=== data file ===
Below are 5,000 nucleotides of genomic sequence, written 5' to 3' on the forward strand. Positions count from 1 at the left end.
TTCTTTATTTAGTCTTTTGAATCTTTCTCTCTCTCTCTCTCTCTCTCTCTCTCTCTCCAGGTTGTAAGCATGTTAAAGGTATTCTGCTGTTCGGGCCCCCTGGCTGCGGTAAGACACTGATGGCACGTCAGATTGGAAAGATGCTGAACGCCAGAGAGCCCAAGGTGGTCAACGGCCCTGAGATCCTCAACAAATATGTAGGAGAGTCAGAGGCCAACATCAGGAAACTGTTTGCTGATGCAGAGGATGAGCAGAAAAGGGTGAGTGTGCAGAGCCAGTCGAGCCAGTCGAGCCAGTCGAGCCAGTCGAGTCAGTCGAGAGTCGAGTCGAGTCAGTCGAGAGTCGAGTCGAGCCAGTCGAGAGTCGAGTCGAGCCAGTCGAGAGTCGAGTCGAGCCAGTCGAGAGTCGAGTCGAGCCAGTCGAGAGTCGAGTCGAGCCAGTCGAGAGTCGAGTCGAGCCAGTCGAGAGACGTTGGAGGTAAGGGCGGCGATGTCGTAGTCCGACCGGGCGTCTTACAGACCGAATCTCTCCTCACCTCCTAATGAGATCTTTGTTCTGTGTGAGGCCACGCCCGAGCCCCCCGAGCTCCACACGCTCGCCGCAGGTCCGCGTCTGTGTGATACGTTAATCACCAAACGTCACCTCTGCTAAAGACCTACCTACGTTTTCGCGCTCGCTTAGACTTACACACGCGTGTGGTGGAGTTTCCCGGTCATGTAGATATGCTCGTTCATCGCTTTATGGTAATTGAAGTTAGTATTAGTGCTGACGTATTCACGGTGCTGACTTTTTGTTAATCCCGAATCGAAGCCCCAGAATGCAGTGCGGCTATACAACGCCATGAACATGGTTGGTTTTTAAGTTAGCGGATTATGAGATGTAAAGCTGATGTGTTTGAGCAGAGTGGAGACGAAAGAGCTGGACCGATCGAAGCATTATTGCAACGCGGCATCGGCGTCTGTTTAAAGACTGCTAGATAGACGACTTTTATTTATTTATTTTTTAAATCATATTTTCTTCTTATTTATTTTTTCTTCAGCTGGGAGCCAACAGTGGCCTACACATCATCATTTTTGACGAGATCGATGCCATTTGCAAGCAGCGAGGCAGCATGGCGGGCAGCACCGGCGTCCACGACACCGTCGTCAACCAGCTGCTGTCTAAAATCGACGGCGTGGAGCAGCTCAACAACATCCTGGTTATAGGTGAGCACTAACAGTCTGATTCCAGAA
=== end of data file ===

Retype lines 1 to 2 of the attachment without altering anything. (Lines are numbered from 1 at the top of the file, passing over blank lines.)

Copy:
Below are 5,000 nucleotides of genomic sequence, written 5' to 3' on the forward strand. Positions count from 1 at the left end.
TTCTTTATTTAGTCTTTTGAATCTTTCTCTCTCTCTCTCTCTCTCTCTCTCTCTCTCCAGGTTGTAAGCATGTTAAAGGTATTCTGCTGTTCGGGCCCCCTGGCTGCGGTAAGACACTGATGGCACGTCAGATTGGAAAGATGCTGAACGCCAGAGAGCCCAAGGTGGTCAACGGCCCTGAGATCCTCAACAAATATGTAGGAGAGTCAGAGGCCAACATCAGGAAACTGTTTGCTGATGCAGAGGATGAGCAGAAAAGGGTGAGTGTGCAGAGCCAGTCGAGCCAGTCGAGCCAGTCGAGCCAGTCGAGTCAGTCGAGAGTCGAGTCGAGTCAGTCGAGAGTCGAGTCGAGCCAGTCGAGAGTCGAGTCGAGCCAGTCGAGAGTCGAGTCGAGCCAGTCGAGAGTCGAGTCGAGCCAGTCGAGAGTCGAGTCGAGCCAGTCGAGAGTCGAGTCGAGCCAGTCGAGAGACGTTGGAGGTAAGGGCGGCGATGTCGTAGTCCGACCGGGCGTCTTACAGACCGAATCTCTCCTCACCTCCTAATGAGATCTTTGTTCTGTGTGAGGCCACGCCCGAGCCCCCCGAGCTCCACACGCTCGCCGCAGGTCCGCGTCTGTGTGATACGTTAATCACCAAACGTCACCTCTGCTAAAGACCTACCTACGTTTTCGCGCTCGCTTAGACTTACACACGCGTGTGGTGGAGTTTCCCGGTCATGTAGATATGCTCGTTCATCGCTTTATGGTAATTGAAGTTAGTATTAGTGCTGACGTATTCACGGTGCTGACTTTTTGTTAATCCCGAATCGAAGCCCCAGAATGCAGTGCGGCTATACAACGCCATGAACATGGTTGGTTTTTAAGTTAGCGGATTATGAGATGTAAAGCTGATGTGTTTGAGCAGAGTGGAGACGAAAGAGCTGGACCGATCGAAGCATTATTGCAACGCGGCATCGGCGTCTGTTTAAAGACTGCTAGATAGACGACTTTTATTTATTTATTTTTTAAATCATATTTTCTTCTTATTTATTTTTTCTTCAGCTGGGAGCCAACAGTGGCCTACACATCATCATTTTTGACGAGATCGATGCCATTTGCAAGCAGCGAGGCAGCATGGCGGGCAGCACCGGCGTCCACGACACCGTCGTCAACCAGCTGCTGTCTAAAATCGACGGCGTGGAGCAGCTCAACAACATCCTGGTTATAGGTGAGCACTAACAGTCTGATTCCAGAA